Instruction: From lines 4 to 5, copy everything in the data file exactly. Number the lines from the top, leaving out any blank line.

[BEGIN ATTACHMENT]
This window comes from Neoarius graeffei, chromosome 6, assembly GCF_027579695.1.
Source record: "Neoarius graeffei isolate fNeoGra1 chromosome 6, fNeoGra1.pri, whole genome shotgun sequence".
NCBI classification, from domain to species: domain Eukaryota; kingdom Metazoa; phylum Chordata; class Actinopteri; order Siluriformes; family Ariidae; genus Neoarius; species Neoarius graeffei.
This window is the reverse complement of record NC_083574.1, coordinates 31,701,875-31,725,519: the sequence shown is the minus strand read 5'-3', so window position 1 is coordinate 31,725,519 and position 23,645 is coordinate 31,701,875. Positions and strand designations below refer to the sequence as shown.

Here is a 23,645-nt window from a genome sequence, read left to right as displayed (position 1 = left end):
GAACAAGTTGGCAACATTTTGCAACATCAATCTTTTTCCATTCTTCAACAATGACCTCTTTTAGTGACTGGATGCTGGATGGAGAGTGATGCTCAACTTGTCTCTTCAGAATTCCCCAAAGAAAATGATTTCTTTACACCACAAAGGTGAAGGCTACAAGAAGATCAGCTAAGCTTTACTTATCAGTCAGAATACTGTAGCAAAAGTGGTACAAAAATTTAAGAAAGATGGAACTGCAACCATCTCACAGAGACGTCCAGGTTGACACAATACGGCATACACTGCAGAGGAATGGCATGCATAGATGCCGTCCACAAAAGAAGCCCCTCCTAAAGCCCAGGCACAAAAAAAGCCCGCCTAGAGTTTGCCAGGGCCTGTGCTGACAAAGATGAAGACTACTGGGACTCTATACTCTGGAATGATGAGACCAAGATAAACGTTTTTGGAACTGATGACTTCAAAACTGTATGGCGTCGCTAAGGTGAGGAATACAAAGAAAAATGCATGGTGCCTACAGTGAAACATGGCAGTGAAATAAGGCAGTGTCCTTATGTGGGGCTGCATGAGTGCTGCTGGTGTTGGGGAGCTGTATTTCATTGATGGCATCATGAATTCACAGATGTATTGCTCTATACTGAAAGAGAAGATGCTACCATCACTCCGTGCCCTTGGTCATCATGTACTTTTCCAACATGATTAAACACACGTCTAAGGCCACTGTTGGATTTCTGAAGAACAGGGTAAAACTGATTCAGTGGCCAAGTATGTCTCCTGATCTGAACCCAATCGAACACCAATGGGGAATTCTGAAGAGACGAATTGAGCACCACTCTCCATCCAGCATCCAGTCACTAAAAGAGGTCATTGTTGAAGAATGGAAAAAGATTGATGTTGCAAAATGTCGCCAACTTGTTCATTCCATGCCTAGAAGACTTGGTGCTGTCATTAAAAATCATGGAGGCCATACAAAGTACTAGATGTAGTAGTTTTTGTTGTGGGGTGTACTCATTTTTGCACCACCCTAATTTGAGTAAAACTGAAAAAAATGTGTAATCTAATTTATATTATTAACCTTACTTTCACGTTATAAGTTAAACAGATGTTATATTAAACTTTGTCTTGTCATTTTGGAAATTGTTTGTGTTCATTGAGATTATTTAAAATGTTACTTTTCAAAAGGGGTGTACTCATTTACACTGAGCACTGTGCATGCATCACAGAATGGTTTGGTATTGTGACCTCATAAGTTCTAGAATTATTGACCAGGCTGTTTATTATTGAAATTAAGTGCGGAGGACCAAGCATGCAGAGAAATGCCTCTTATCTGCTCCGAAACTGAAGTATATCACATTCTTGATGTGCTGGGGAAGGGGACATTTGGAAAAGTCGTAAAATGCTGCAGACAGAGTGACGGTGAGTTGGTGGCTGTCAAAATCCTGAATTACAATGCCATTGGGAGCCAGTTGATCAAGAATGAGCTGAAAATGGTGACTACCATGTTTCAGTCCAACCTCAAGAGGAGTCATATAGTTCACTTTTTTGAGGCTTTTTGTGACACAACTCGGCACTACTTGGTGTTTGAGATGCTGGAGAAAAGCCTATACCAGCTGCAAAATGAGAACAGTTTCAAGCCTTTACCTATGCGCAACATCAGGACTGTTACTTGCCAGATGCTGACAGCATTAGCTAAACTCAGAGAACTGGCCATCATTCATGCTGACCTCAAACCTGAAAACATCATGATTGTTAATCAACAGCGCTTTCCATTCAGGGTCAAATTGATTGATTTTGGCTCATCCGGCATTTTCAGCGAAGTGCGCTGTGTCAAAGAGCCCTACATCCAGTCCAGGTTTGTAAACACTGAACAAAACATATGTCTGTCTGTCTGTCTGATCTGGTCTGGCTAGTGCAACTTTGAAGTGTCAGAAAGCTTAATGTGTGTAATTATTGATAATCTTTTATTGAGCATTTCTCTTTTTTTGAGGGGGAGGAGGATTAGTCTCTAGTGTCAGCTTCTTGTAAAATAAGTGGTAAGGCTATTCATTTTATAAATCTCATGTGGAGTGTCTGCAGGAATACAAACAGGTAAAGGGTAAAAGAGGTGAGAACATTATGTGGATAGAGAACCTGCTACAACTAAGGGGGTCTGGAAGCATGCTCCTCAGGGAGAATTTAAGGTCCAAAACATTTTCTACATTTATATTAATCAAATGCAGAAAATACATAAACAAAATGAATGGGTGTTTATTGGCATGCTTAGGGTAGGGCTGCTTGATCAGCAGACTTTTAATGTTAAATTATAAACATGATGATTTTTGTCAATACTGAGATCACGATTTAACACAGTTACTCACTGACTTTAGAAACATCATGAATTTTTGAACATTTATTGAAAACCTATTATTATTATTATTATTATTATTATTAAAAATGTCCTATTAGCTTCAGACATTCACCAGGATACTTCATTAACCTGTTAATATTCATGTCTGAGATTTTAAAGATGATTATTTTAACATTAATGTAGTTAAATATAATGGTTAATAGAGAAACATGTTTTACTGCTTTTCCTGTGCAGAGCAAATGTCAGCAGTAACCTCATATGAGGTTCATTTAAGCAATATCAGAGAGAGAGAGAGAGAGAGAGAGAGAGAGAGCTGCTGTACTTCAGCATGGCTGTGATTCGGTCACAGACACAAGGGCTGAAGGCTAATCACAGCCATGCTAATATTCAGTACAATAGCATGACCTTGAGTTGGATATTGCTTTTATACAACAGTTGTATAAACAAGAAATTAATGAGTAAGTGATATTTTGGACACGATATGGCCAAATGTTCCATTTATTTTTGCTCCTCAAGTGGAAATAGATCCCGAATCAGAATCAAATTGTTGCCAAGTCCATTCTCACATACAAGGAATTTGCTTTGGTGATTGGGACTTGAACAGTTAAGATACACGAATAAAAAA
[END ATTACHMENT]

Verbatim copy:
This window is the reverse complement of record NC_083574.1, coordinates 31,701,875-31,725,519: the sequence shown is the minus strand read 5'-3', so window position 1 is coordinate 31,725,519 and position 23,645 is coordinate 31,701,875. Positions and strand designations below refer to the sequence as shown.

Here is a 23,645-nt window from a genome sequence, read left to right as displayed (position 1 = left end):